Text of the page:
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Release #16-01
May 23, 2001

CONTACT: Public Affairs Officer -- (212) 720-3471


The City Planning Commission today unanimously approved the Department's proposal to create special zoning regulations for 37 centrally located blocks in Long Island City in Queens. The proposed zoning changes address critical commercial development needs of the City by allowing large mixed-use buildings to be constructed on sites located one or two subway stops east of Midtown Manhattan.

Joseph B. Rose, Chairman of the City Planning Commission, said, "This is one the most important actions the Commission can make to ensure the future growth of New York City. This proposal allows Long Island City to realize its potential to emerge as one of the City's major business centers an important part of our continued effort to embrace economic expansion. It does so in a way that balances the infrastructure capacity of the area, as well as the surrounding areas that have a significant manufacturing and residential presence. This is a carefully constructed and balanced plan that is a significant first step to address the future growth and development of Long Island City."

The proposed rezoning area lies at the eastern end of the Queensboro Bridge and encompasses a roughly triangular set of blocks generally bounded by the Sunnyside Yards on the east, 23rd Street on the west, and 41st Avenue on the north. Included within this area are important transit stops at Court Square and Queens Plaza. Sites at these locations would be able to develop the largest buildings under the proposed rezoning, fulfilling the promise heralded by the Citibank Building built in 1989 at Court Square. Investment spurred by the rezoning is expected to produce approximately 5 million square feet of new office development over the next ten years.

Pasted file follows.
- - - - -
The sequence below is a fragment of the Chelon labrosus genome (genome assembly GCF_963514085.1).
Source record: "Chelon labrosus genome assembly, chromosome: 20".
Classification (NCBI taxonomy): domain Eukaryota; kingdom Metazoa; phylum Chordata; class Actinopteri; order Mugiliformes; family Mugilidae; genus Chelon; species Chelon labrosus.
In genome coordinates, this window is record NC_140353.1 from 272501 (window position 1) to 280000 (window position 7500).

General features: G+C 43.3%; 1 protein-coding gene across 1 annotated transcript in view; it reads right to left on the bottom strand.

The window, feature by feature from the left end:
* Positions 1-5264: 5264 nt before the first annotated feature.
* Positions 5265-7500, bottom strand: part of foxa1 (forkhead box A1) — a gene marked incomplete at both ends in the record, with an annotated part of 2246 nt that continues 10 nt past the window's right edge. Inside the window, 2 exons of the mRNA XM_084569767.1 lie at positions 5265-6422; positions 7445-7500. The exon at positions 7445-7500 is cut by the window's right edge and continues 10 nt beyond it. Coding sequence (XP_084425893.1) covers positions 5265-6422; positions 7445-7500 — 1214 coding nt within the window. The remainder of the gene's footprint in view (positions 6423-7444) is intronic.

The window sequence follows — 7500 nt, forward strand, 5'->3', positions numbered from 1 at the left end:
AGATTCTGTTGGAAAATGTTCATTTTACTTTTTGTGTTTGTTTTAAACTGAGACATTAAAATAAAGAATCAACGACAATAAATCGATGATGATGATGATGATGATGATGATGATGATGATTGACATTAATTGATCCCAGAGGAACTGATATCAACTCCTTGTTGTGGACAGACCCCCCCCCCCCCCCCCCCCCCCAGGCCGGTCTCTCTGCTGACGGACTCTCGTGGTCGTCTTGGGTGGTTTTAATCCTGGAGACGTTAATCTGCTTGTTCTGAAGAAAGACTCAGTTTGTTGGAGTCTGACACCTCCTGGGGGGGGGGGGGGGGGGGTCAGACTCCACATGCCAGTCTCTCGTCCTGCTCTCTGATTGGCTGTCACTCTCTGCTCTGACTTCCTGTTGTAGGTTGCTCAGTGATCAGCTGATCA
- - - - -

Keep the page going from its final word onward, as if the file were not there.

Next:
The proposed zoning changes would create a new Special Long Island City Mixed Use District including the following general regulations:

  • New commercial, residential and community facility uses will be allowed as-of-right, in addition to light manufacturing uses, to reflect the area's mixed use character and to facilitate 24-hour activities.

  • High density developments (floor area ratio [FAR] of 12) would be allowed on blocks at Queens Plaza and Court Square and moderate density developments (FARs of 5 and 8) would be allowed on surrounding blocks.

  • Floor area bonuses (an additional 3 FAR) are specifically targeted to the provision of publicly accessible open space by new developments on two blocks adjacent to the Dutch Kills and Hunters Point neighborhoods.

  • A lively, pedestrian oriented environment would be fostered by requiring sidewalk widenings along principal circulation corridors at Queens Plaza and Northern Boulevard and ground floor glazing treatments for most developments.

During the course of its hearings, the Commission heard substantial testimony regarding potential effects of the rezoning on manufacturing and industrial businesses in the broader Long Island City area. The rezoning is part of the Department's comprehensive planning approach to enhance the Long Island City neighborhood's multi-purpose character as outlined in the 1993 Plan for Long Island City: A Framework for Development. In 1995, the Commission implemented one of the framework's key recommendations when it approved the Department's application to rezone 90 blocks of Long Island City surrounding the proposed central business district, thereby, supporting light industrial and related uses. The City remains committed, through programs managed by the City's Economic Development Corporation, to support industrial businesses in Long Island City.

In conjunction with the rezoning, the City is encouraging redevelopment in the area by proposing the sale of the municipal parking garage located on a full block measuring approximately 126,000 square feet and located at the intersection of Queens Plaza South and Jackson Avenue. The block has several entrances to the Queens Plaza subway station, and under the rezoning, the site could be redeveloped with a structure containing 1.5 million square feet of floor area. Any redevelopment of the four-story parking garage would have to provide 1,150 public parking spaces. The City's Economic Development Corporation issued a Request for Proposals in October, 2000 for the site, and responses are currently under review.

The proposal will be referred out to the City Council for 50 days for review.

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